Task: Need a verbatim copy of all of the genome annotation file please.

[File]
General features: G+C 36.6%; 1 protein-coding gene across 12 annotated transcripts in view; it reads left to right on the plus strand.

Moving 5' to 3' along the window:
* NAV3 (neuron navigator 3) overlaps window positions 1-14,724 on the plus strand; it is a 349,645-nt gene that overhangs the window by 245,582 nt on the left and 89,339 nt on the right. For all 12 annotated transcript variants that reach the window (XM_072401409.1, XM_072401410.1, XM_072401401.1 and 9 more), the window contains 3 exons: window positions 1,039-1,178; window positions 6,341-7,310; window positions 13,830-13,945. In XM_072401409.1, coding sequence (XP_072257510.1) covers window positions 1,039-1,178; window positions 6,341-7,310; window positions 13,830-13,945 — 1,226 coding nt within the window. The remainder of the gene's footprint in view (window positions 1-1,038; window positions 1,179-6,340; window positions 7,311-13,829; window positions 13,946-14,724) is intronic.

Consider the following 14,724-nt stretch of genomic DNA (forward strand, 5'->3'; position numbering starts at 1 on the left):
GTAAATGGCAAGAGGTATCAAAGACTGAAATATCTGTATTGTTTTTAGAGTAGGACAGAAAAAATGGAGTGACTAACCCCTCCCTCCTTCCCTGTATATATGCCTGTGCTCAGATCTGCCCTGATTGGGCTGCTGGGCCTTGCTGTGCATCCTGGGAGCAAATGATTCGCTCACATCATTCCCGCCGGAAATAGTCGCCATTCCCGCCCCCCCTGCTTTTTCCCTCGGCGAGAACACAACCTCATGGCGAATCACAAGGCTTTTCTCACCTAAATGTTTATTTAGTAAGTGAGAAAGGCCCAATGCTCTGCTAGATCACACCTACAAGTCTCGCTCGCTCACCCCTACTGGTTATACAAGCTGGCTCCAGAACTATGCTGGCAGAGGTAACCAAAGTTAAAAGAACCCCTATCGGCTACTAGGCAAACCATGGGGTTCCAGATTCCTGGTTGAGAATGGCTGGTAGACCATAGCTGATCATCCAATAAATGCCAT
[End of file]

General features: G+C 36.6%; 1 protein-coding gene across 12 annotated transcripts in view; it reads left to right on the plus strand.

Moving 5' to 3' along the window:
* NAV3 (neuron navigator 3) overlaps window positions 1-14,724 on the plus strand; it is a 349,645-nt gene that overhangs the window by 245,582 nt on the left and 89,339 nt on the right. For all 12 annotated transcript variants that reach the window (XM_072401409.1, XM_072401410.1, XM_072401401.1 and 9 more), the window contains 3 exons: window positions 1,039-1,178; window positions 6,341-7,310; window positions 13,830-13,945. In XM_072401409.1, coding sequence (XP_072257510.1) covers window positions 1,039-1,178; window positions 6,341-7,310; window positions 13,830-13,945 — 1,226 coding nt within the window. The remainder of the gene's footprint in view (window positions 1-1,038; window positions 1,179-6,340; window positions 7,311-13,829; window positions 13,946-14,724) is intronic.

Consider the following 14,724-nt stretch of genomic DNA (forward strand, 5'->3'; position numbering starts at 1 on the left):
GTAAATGGCAAGAGGTATCAAAGACTGAAATATCTGTATTGTTTTTAGAGTAGGACAGAAAAAATGGAGTGACTAACCCCTCCCTCCTTCCCTGTATATATGCCTGTGCTCAGATCTGCCCTGATTGGGCTGCTGGGCCTTGCTGTGCATCCTGGGAGCAAATGATTCGCTCACATCATTCCCGCCGGAAATAGTCGCCATTCCCGCCCCCCCTGCTTTTTCCCTCGGCGAGAACACAACCTCATGGCGAATCACAAGGCTTTTCTCACCTAAATGTTTATTTAGTAAGTGAGAAAGGCCCAATGCTCTGCTAGATCACACCTACAAGTCTCGCTCGCTCACCCCTACTGGTTATACAAGCTGGCTCCAGAACTATGCTGGCAGAGGTAACCAAAGTTAAAAGAACCCCTATCGGCTACTAGGCAAACCATGGGGTTCCAGATTCCTGGTTGAGAATGGCTGGTAGACCATAGCTGATCATCCAATAAATGCCAT